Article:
Smartwatches could soon tell you when you’re getting sick

Plenty of people try to stay vigilant about their health and watch for signs that they might be coming down with something — but who has the dedication to watch their heart rate, skin temperature and other signs all day, every day? Probably no one — unless their smartwatch does it for them.

A team of researchers led by Stanford’s Michael Snyder has just published results from a long-term experiment looking into whether these vigilant wrist-based gadgets can help both diagnose and monitor disease.

Forty-three people participated in the two-year experiment, during which various measurements were taken regularly and correlated with real-world events like travel, sleep trouble, sickness and so on. What they found was that, generally speaking, smartwatches may be a very useful way to monitor general health — as long as their role is carefully considered.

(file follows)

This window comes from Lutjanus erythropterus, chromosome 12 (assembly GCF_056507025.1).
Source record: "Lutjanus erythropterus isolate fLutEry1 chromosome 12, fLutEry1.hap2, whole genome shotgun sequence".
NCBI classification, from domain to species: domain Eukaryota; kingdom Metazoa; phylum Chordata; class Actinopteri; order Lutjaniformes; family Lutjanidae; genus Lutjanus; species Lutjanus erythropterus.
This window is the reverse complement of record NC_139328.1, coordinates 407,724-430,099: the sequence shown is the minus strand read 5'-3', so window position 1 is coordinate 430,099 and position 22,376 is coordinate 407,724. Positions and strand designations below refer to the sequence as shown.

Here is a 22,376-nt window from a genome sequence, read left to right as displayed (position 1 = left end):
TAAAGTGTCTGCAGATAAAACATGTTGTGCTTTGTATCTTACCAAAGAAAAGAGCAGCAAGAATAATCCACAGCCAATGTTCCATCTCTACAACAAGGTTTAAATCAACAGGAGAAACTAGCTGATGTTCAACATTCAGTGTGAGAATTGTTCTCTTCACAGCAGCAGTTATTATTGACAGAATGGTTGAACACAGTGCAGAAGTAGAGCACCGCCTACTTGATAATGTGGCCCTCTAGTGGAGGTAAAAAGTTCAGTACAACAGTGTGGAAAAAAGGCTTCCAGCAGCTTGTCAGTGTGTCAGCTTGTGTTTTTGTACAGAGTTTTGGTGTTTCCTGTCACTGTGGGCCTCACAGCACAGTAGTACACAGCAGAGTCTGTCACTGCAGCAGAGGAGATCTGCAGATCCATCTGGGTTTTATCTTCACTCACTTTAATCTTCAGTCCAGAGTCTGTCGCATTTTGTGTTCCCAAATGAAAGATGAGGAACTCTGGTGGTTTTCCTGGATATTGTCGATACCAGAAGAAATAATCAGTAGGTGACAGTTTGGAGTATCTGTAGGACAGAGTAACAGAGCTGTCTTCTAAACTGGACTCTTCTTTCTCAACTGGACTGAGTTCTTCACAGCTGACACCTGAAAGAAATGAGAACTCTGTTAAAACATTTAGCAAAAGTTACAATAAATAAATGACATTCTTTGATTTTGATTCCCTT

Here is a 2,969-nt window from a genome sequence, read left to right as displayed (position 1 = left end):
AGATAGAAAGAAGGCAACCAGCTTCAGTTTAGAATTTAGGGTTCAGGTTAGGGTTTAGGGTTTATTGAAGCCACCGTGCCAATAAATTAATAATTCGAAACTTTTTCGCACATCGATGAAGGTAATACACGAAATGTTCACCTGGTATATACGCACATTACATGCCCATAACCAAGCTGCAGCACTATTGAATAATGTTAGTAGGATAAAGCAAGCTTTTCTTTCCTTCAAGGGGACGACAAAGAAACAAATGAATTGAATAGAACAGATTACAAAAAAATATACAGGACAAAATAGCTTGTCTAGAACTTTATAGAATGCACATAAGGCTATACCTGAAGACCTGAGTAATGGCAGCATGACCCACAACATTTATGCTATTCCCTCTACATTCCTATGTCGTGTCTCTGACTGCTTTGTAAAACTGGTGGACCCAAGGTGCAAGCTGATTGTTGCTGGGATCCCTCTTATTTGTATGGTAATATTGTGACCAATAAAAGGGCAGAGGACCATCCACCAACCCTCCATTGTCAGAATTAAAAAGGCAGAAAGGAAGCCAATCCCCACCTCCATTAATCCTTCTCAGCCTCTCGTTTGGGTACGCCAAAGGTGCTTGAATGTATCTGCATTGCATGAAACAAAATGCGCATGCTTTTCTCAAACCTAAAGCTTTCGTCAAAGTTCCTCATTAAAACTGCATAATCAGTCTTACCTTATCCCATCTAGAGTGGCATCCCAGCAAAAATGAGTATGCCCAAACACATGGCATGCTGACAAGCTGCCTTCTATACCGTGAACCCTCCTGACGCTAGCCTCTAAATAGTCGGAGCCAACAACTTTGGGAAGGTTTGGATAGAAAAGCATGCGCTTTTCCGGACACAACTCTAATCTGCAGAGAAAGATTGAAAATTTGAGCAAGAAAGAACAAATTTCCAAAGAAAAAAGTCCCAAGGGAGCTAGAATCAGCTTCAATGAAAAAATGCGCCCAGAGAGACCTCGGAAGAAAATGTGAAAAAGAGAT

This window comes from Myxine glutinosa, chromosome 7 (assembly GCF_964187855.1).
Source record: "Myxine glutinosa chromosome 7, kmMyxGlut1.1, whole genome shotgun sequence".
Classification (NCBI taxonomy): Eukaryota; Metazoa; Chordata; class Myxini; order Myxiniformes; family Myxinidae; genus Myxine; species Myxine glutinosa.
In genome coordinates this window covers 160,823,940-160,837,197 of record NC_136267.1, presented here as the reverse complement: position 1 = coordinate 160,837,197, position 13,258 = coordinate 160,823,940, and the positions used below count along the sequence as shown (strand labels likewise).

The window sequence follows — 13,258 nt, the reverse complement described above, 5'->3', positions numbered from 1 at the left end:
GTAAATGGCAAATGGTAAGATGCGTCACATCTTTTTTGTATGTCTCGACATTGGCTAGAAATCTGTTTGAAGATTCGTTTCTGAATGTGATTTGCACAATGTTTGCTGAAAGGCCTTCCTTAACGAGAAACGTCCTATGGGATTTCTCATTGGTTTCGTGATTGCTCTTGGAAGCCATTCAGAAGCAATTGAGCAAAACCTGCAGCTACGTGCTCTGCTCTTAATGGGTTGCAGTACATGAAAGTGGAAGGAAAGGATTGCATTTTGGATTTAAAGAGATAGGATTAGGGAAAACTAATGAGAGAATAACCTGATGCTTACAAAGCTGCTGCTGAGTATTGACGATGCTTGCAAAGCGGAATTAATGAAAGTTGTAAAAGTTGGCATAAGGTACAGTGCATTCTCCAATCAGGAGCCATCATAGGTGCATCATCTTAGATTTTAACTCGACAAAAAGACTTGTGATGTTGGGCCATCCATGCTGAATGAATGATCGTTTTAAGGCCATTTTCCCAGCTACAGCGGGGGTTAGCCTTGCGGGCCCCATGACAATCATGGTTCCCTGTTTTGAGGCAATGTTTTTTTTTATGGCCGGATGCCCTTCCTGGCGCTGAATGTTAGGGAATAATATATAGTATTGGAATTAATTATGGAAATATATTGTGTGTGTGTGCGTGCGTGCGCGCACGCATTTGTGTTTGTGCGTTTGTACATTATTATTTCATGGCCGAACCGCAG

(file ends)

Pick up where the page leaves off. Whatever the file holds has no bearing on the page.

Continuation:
A diagram from the paper shows the different devices and activities tracked by the experiment.

For instance, during air travel, people tended to show lower blood oxygen levels, resulting in fatigue. The onset of Lyme disease was able to be tracked, and individuals’ sensitivity to insulin (and thus risk for type 2 diabetes) was also evident from the physiological measurements.

You may be able to tell when you’re getting sick, but the watch might tell you hours or days before you’d have otherwise noticed. It wouldn’t be a diagnosis per se, but simply a warning that its readings are outside the norm — so try to get a good night’s sleep and maybe you can head off that cold. The team is currently working on creating algorithms that could do this reliably.

“Overall, these results indicate that portable biosensors provide useful information for monitoring personal activities and physiology,” wrote the researchers in the paper, published in PLOS Biology, “and are likely to play an important role in managing health and enabling affordable health care access to groups traditionally limited by socioeconomic class or remote geography.”